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New technologies reveal the dynamic changes in mouse and human embryos during the first week after fertilization.

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image: Search for Life on the Red Planet

Search for Life on the Red Planet

By Diana Kwon | December 1, 2017

Growing evidence points to a once-habitable world—and recent findings suggest that life could exist on Mars today.

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image: Image of the Day: Skate Youngsters 

Image of the Day: Skate Youngsters 

By The Scientist Staff | November 28, 2017

Scientists study the development of scales in skate embryos. 

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image: Flies’ Feet Can Spread Bacteria

Flies’ Feet Can Spread Bacteria

By Kerry Grens | November 27, 2017

Lab experiments and metagenomic analyses of flies’ resident bacteria indicate that the insects carry microbes from place to place on their legs.

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image: Prions Found in Skin of Creutzfeldt-Jakob Patients

Prions Found in Skin of Creutzfeldt-Jakob Patients

By Jef Akst | November 24, 2017

Infectious protein aggregates from the skin of human patients can cause disease in mice.

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image: Research Links Gut Health to Neurodegeneration

Research Links Gut Health to Neurodegeneration

By Jef Akst | November 13, 2017

Rodent studies presented at the Society for Neuroscience meeting this week tie pathologies in the gastrointestinal tract or microbiome composition with Parkinson’s and Alzheimer’s diseases.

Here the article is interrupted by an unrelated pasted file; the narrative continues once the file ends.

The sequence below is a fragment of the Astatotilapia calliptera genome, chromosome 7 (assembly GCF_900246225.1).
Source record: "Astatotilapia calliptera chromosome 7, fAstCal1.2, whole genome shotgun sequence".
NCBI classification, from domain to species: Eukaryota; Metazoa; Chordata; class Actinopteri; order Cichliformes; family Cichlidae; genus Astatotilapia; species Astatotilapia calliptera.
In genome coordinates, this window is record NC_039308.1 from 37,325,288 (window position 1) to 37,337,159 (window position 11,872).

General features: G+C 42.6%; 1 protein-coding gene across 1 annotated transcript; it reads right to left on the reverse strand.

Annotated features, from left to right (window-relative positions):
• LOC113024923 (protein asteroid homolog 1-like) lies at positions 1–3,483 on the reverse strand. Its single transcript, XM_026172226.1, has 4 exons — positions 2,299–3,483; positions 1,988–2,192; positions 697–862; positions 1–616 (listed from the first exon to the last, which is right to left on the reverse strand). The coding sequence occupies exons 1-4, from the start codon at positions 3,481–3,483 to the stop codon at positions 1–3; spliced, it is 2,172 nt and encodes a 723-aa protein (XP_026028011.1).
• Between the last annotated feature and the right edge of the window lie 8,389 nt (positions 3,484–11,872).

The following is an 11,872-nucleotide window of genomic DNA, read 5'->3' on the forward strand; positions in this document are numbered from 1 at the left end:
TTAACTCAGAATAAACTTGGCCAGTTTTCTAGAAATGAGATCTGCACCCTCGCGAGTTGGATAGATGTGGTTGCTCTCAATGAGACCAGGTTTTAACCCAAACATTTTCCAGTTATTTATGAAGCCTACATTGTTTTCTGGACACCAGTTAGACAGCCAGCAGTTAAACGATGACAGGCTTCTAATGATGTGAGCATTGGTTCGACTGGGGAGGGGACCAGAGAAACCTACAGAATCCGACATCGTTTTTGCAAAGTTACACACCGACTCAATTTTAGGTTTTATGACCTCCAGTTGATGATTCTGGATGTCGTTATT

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image: Image of the Day: Tadpole Prism

Image of the Day: Tadpole Prism

By The Scientist Staff | November 3, 2017

Scientists are making use of Xenopus tadpoles to study autism risk genes. 

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A new study identifies microorganisms residing in the human fallopian tubes and uterus, but some researchers are skeptical of the findings. 

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image: Opinion: Microbiology Needs More Math

Opinion: Microbiology Needs More Math

By Mikhail Tikhonov | October 12, 2017

Empirical data and humans’ biased interpretations can only get so far in truly understanding life at the microscale.

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image: Cesarean Section Results in Heavier Mouse Pups

Cesarean Section Results in Heavier Mouse Pups

By Ashley Yeager | October 11, 2017

Vaginal birth leads to changes in the development of offsprings’ microbiomes not seen among mice born via C-section, which researchers suspect might contribute to the weight differences.

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